"A roommate of mine made this costume for me," Jacquie said. "I only go to non-profit events; I don't do any birthday parties or anything like that. A couple of times, people have paid for some of the supplies for me, and that's helped some."
Starburst has, over the years, played an important role in USD classrooms.
"I've done some guest lectures at the university – I've talked to pre-doctors about humor therapy, and I have a whole doctor routine that I go into. I talk about how positive stress can be good for making the body heal.
"Laughter doesn't necessarily cure people," Jacquie said, "but it can make them feel better faster. And sometimes it's just not the patients; it's the people who are coming in to visit the patients. It's family and friends who struggle seeing people who they love that are hurting, that are sick."
Doctors and nurses receive a boost when they see a clown wandering the hallways of a hospital ward, too.
"Sometimes, they just need a smile. They deal with a lot of traumatic issues throughout the day," she said, "and they just need something to relieve them, and be given something to laugh about."
After Jacquie first mastered the practice of being an effective caring clown, she often spent a great deal of time in the cancer ward at St. Luke's Hospital.
"Not so much for the kids, either," she said. "It was more for the elderly who were just getting out of surgery. There were not a lot of kids who were there all of the time."
It's easy, Jacquie said, for people to associate Starburst with visits mainly to hospitalized children.
"It's not just kids that need a smile sometimes, or somebody to talk to," she said. "Even going into places, like a hospice, where people are in a coma, and to sit with those patients and visit with them – they can't see you, but just being there for them and holding their hand – and when a friend of the patient comes in to visit, it's a little different atmosphere than if you just walk into a room where somebody you love is sick. When there is somebody there who cares about them, it's a little different."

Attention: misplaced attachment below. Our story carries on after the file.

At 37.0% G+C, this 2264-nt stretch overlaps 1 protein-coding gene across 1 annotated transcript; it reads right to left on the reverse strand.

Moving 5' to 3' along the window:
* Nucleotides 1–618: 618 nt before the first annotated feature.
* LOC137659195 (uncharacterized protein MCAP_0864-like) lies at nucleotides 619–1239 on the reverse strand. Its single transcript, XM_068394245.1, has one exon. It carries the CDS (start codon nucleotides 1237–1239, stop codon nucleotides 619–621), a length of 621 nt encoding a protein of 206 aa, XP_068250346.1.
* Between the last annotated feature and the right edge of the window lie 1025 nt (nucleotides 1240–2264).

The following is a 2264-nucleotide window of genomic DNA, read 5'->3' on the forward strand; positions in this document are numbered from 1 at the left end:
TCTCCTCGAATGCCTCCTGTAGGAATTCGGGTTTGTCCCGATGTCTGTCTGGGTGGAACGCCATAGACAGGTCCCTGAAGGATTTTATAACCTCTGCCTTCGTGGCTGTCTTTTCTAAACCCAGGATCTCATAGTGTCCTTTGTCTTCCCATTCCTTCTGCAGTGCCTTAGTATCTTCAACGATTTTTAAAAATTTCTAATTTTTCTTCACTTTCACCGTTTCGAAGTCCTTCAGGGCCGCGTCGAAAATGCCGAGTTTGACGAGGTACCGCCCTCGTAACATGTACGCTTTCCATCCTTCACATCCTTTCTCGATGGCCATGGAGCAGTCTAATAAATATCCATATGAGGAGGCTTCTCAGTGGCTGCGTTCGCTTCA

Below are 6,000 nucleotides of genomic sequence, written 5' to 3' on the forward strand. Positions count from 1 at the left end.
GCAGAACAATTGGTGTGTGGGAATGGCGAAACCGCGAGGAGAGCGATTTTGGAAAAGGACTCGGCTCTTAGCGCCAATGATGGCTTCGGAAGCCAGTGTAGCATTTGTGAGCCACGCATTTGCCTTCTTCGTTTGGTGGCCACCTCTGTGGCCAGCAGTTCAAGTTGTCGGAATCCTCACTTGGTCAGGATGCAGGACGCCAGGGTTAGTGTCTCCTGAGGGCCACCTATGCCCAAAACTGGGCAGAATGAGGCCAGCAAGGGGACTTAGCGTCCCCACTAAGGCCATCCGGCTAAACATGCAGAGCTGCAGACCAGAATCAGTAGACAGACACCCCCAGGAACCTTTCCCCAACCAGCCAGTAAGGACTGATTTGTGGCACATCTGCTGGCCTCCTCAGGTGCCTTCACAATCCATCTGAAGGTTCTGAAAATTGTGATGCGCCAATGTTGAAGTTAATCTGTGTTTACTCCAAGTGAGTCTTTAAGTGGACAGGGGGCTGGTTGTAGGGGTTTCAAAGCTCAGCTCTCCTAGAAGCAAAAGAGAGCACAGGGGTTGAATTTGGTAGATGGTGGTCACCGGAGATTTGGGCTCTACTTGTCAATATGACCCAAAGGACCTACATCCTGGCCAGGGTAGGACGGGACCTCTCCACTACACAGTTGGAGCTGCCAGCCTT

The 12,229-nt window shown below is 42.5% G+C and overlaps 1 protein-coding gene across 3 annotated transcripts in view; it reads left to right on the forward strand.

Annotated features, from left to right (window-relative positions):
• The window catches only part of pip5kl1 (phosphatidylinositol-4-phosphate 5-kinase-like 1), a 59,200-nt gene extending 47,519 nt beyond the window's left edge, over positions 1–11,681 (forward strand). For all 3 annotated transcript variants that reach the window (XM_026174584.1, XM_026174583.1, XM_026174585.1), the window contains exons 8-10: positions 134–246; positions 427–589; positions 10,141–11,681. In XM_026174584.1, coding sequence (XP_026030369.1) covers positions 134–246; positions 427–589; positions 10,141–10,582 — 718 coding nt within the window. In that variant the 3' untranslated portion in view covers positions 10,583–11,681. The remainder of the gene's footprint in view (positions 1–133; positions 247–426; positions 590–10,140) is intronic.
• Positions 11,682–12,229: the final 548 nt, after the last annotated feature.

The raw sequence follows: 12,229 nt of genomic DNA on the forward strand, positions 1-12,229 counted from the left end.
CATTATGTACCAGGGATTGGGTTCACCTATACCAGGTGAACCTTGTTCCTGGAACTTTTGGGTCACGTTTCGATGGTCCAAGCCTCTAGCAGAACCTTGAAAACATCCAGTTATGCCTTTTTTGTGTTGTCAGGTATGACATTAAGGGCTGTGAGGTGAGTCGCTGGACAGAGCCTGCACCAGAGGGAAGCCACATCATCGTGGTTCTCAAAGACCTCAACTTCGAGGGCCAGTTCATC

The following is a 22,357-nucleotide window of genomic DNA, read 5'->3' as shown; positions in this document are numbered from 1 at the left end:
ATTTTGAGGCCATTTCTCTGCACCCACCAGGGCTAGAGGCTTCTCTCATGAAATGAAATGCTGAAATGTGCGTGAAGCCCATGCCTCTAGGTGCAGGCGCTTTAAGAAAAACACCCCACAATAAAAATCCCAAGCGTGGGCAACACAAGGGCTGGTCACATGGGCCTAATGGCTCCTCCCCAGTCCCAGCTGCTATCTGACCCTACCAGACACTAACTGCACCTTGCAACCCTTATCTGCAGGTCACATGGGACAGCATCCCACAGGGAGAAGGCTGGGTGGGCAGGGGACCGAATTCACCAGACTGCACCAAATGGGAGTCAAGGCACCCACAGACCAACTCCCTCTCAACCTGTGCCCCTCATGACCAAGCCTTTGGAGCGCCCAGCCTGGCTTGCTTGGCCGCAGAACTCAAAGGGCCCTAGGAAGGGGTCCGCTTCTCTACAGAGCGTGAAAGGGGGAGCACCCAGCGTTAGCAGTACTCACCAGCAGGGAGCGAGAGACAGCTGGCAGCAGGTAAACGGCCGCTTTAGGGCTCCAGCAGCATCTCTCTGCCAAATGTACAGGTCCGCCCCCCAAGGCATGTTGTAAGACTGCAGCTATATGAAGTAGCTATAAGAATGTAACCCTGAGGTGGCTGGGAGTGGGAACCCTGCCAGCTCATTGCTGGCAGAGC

Jacquie will begin graduate studies in service learning and leadership once she gets settled in her new home in Portland. Starburst is making the move, too.
"This has been such a huge part of my life for the past seven years that I don't think I can leave it behind," she said. "I've met so many people. There are a lot of young kids who I've known since they were little babies, and many of them don't realize who my 'human me' is, and yet they know me by my 'human me' and don't even realize I'm also Starburst."
Jacquie finds that each time she puts on her colorful makeup and wildly-patterned clothing, more than just her appearance is transformed.
"I'm a pretty shy person, and I think the clowning really has opened me up to start conversations with people," she said. "I wasn't the type of person who could just walk up to anyone and start talking to him or her, but with the clowning, you kind of have to do that.
"It's helped me personally to be able to do that," Jacquie said. "I'm a big klutz, too, and I would normally get embarrassed by that, and this has just added a totally different spin to it. Now I can turn around and laugh at it."
During her time in Vermillion, Starburst has talked to 4-H'ers, given children's sermons at local churches where's she's preached the importance of random acts of kindness, and talked to school students about character building.
Jacquie reasons that Starburst's message will be important to the new acquaintances she will soon be making in Oregon.
"There are so many ways that she's been a part of my life. I don't think I could ever leave her behind," she said, "so she's going to be coming along with me."